Colorado PUC gets its Phil
ASPEN – Phil Sullivan’s wild, defiant ride through the justice system is nearing an end.
A district judge sided with the Colorado Public Utilities Commission on Tuesday, ruling that Aspen’s rogue, late-night taxi driver was in contempt of court for ignoring a July court injunction that forbid him from taking tips from passengers.
The PUC contended Sullivan, 75, did not have the proper license – a Certificate of Public Convenience and Necessity – to ferry passengers around town. Pitkin County District Judge Gail Nichols agreed, ruling that the evidence was indisputable that Sullivan was not playing by the rules. Even Sullivan admitted as much, but offered that he despised the PUC and its tactics – namely the “paid snitches who came here.”
Most recently, on Aug. 26, an undercover PUC investigator hitched a ride with Sullivan to the Aspen airport and paid him a $20 tip. That prompted the PUC to ramp up its efforts to put the brakes on Sullivan, and in September it filed a motion to find him in contempt of the July injunction.
Tuesday’s trial effectively ended a long-running feud Sullivan had with the PUC dating back to 2006. Sullivan had essentially blown off a string of orders from the PUC to get off the road because he didn’t have the proper licenses to operate a taxi service. He also ignored nearly $13,000 in fines against him, instead hauling late-night partiers and service workers to their destination in his white KIA mini-van, which he typically stationed in front of Bentley’s at the Wheeler after 9 p.m.
As the PUC’s scrutiny intensified, Sullivan, who founded the Mellow Yellow taxi service in 1974, held his ground, maintaining he did not charge people for rides and did not run a taxi business. Instead, he had claimed, he simply provided a complimentary shuttle service.
The PUC, however, said Sullivan was accepting tips instead of fares, making his operation a taxi business.
Sullivan’s sentencing is set for 1 p.m. Tuesday, March 1. While he was found guilty of a civil charge, he still faces up to six months in county jail. Judge Nichols said he’s in line for a “short jail sentence,” but that also depends on whether he shuts down his service between now and the sentencing date.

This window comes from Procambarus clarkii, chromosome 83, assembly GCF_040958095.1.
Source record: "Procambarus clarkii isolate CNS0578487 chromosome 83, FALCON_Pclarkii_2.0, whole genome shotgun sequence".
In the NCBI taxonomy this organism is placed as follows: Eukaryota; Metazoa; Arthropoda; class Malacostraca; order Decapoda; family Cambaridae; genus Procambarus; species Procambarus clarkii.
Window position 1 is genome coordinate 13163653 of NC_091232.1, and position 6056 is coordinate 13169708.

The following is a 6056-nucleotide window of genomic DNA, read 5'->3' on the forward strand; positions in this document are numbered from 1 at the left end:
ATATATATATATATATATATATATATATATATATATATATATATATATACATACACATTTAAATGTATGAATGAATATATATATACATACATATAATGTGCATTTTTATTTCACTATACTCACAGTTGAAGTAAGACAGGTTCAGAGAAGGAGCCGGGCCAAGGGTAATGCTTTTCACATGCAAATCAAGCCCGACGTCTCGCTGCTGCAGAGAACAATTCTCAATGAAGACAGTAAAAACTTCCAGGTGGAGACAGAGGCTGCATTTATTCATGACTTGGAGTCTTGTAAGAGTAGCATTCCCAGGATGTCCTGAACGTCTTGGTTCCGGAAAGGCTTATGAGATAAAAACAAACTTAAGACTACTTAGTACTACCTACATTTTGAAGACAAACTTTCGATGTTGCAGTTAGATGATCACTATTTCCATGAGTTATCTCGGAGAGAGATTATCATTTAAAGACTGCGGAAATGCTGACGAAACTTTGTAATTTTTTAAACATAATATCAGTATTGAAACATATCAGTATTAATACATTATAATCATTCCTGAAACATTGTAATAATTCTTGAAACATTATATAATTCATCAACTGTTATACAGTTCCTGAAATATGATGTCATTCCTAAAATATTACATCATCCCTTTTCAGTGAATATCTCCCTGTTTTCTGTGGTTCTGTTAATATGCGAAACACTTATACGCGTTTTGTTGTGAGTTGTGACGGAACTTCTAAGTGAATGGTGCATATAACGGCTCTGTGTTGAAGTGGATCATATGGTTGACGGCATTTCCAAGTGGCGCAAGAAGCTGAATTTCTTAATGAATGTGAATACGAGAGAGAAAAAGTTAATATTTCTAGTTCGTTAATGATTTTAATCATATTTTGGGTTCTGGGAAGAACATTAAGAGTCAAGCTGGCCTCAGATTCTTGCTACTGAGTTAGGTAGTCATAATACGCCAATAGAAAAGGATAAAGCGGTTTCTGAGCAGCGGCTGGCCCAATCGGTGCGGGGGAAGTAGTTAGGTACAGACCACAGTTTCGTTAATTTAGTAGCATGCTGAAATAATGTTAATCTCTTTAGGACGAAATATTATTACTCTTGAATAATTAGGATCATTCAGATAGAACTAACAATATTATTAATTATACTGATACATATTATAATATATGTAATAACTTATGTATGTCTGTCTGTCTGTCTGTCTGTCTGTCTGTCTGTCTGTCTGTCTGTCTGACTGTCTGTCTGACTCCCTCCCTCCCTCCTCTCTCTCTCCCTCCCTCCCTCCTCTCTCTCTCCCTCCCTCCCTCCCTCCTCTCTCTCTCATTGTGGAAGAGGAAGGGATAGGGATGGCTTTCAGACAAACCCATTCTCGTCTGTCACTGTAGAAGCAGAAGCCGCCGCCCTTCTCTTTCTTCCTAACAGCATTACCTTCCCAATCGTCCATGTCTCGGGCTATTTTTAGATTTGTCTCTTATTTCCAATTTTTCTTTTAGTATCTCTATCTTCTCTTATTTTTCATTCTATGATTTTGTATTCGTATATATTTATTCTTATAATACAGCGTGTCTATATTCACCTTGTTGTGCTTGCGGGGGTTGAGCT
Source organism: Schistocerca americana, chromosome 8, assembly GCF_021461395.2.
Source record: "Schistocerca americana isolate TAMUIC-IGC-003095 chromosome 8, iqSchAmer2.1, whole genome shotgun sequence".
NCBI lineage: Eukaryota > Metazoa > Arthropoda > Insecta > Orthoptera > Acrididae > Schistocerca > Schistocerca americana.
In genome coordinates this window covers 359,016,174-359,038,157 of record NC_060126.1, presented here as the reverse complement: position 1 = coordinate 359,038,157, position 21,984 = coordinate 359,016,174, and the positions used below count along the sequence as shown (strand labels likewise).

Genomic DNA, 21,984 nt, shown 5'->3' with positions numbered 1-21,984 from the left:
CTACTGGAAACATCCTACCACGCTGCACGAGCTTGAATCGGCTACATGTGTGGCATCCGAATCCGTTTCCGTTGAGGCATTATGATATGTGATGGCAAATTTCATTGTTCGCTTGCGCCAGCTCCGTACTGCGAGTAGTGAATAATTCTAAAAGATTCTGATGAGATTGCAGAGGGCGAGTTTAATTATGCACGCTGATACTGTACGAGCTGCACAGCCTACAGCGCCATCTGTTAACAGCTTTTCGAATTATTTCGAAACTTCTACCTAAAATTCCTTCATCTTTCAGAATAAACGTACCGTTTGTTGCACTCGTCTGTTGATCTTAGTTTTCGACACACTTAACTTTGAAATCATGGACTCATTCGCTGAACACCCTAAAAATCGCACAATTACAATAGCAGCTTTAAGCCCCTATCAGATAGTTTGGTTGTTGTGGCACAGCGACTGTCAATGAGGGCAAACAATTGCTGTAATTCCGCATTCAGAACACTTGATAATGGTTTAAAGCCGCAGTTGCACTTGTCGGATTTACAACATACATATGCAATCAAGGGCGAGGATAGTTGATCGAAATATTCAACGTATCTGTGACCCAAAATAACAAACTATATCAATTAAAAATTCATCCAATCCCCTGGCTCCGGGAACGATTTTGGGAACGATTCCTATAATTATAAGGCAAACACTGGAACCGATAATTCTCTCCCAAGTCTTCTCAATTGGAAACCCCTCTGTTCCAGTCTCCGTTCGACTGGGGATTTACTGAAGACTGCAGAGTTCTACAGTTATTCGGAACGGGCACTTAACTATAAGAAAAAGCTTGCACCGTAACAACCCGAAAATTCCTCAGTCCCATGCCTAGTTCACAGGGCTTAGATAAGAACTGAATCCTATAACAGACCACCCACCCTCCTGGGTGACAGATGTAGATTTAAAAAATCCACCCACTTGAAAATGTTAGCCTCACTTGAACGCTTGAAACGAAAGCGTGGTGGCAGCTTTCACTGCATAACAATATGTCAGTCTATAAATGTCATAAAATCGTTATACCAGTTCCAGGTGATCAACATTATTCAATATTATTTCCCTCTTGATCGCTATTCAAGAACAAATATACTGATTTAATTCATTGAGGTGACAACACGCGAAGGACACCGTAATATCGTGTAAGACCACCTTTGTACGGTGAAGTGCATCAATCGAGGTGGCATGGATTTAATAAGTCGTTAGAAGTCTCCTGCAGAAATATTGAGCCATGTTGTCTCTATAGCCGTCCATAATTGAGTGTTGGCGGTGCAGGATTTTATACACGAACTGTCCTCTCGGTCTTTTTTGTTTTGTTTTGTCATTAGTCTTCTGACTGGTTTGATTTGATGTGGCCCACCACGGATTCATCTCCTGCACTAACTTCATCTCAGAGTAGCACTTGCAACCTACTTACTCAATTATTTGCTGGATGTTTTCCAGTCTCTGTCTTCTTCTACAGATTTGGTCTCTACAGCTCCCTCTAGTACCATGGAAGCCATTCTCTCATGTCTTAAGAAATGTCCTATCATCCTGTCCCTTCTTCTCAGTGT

Outside the courtroom, Sullivan said he hadn’t made up his mind about what he’ll do. But inside the courtroom, he said any jail time would send a bad message.
“If Phil Sullivan goes to jail for giving free rides and Charlie Sheen gets out for threatening his wife … throwing a man in jail for free rides will be an embarrassment to Aspen,” Sullivan said during closing arguments.
He added that most workers in Aspen take tips in some form or fashion.
“There’s nobody in Aspen that is allergic and won’t accept gratuities – lawyers, judges, well, maybe not judges,” he said.
His emotional, rambling plea drew a applause and laughter from those in attendance, who ranged from Sullivan’s longtime friends to competing taxi drivers who felt Sullivan had been exploiting the system while they followed the rules.
It was a classic David vs. Goliath trial: The PUC came armed with four representatives wearing dark suits and shined footwear, while the blood-shot Sullivan was tie-less and sported jogging shoes.
Sullivan didn’t have a lawyer and represented himself, and called two of his passengers to the stand, who testified they tipped him but never paid a fare. Oftentimes Nichols gently guided Sullivan through the trial process – many of his questions were deemed irrelevant, and he unsuccessfully tried to employ hearsay evidence.
The PUC was represented by assistant attorney generals Emanuel Cocian and Kevin Opp, who used a more traditional, lawyerly approach.
“We’re a nation of laws and we abide by the laws, and if we don’t do it, there are consequences,” Opp said in closing arguments.
Opp said that other taxi drivers in Aspen, those mainly with High Mountain Taxi, follow the rules and have the proper licensing and insurance in place. He added that the PUC’s primary function is to “protect the traveling public.”
Sullivan, meanwhile, said he once had more than $2 million, but because of bad investments his nest egg had dwindled to $5,000, prompting him to hit the streets with his taxi service.
Equally as valuable to him, he said, was the interaction he had with his passengers.
“For me it always has been a social thing,” he said during closing arguments. “I’m 75 years old and I could be doing a lot of things that old 75-year-olds are doing. Instead, I choose to be significant … I’m not going to go slowly into the night. It’s my social life, my way to meet the young people.”
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